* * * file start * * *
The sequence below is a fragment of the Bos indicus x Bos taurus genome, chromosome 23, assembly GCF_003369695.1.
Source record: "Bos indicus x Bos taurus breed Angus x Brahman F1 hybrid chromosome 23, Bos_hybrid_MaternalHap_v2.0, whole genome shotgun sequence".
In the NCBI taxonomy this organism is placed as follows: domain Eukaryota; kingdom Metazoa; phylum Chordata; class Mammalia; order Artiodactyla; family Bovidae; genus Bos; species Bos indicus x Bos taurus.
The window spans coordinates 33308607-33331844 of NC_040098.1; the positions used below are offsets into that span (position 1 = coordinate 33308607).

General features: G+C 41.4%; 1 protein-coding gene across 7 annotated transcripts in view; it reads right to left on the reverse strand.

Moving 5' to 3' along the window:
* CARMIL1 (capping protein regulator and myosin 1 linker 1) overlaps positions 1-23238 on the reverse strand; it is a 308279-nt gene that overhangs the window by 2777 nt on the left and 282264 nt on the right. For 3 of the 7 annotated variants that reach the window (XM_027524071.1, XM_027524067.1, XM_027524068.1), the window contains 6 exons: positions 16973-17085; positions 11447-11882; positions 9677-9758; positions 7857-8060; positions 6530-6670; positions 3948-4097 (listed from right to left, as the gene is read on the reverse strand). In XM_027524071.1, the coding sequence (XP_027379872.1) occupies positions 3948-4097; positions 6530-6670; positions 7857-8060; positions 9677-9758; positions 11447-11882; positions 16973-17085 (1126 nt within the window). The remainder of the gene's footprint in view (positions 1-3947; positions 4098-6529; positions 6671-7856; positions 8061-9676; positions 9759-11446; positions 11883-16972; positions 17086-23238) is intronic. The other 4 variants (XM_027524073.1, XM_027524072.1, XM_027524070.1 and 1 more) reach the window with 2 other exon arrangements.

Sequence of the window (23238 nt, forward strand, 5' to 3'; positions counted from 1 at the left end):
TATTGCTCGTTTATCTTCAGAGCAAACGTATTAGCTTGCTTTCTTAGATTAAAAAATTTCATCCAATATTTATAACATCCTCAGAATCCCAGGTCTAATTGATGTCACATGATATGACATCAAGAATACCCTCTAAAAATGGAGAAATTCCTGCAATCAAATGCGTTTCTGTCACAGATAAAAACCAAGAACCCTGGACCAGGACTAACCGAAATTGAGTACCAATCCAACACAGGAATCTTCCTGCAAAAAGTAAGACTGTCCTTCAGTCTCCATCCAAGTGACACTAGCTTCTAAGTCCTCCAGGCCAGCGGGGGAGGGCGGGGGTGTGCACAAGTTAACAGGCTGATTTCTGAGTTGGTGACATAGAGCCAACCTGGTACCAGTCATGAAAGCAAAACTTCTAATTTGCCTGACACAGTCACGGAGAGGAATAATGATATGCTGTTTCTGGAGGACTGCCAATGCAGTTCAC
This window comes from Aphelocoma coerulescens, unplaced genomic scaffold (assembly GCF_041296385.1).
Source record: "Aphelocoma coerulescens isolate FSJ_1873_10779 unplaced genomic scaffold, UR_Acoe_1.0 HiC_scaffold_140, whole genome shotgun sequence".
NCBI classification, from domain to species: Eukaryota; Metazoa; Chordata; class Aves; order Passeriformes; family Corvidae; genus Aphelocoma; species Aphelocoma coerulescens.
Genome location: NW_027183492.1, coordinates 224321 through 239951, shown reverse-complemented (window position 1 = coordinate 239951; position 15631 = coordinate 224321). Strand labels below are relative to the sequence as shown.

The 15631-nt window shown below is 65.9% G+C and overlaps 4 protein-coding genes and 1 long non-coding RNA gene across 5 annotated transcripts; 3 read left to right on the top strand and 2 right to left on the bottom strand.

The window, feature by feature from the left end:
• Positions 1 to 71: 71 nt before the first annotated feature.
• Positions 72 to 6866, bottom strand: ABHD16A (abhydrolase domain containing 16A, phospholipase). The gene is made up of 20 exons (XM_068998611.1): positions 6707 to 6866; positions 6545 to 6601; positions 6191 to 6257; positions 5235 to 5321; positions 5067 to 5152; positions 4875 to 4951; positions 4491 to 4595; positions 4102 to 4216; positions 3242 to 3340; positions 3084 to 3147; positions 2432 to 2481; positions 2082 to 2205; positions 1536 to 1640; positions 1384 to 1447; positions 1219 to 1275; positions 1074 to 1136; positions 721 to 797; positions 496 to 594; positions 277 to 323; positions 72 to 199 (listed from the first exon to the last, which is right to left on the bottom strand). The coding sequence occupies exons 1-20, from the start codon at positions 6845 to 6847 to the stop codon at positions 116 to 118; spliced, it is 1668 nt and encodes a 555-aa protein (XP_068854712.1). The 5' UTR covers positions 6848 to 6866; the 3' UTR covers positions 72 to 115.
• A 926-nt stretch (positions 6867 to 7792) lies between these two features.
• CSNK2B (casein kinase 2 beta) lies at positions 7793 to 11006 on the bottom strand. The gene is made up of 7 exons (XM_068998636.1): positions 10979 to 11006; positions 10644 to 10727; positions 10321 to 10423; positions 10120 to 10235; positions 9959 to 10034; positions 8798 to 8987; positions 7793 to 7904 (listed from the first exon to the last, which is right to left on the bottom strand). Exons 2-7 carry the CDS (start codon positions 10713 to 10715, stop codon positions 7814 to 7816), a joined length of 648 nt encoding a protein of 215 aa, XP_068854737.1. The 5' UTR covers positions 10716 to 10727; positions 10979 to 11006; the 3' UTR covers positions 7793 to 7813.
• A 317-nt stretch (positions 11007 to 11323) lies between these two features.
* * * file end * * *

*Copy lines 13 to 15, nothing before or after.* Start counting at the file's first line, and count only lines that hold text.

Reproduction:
Genome location: NW_027183492.1, coordinates 224321 through 239951, shown reverse-complemented (window position 1 = coordinate 239951; position 15631 = coordinate 224321). Strand labels below are relative to the sequence as shown.

The 15631-nt window shown below is 65.9% G+C and overlaps 4 protein-coding genes and 1 long non-coding RNA gene across 5 annotated transcripts; 3 read left to right on the top strand and 2 right to left on the bottom strand.

The window, feature by feature from the left end: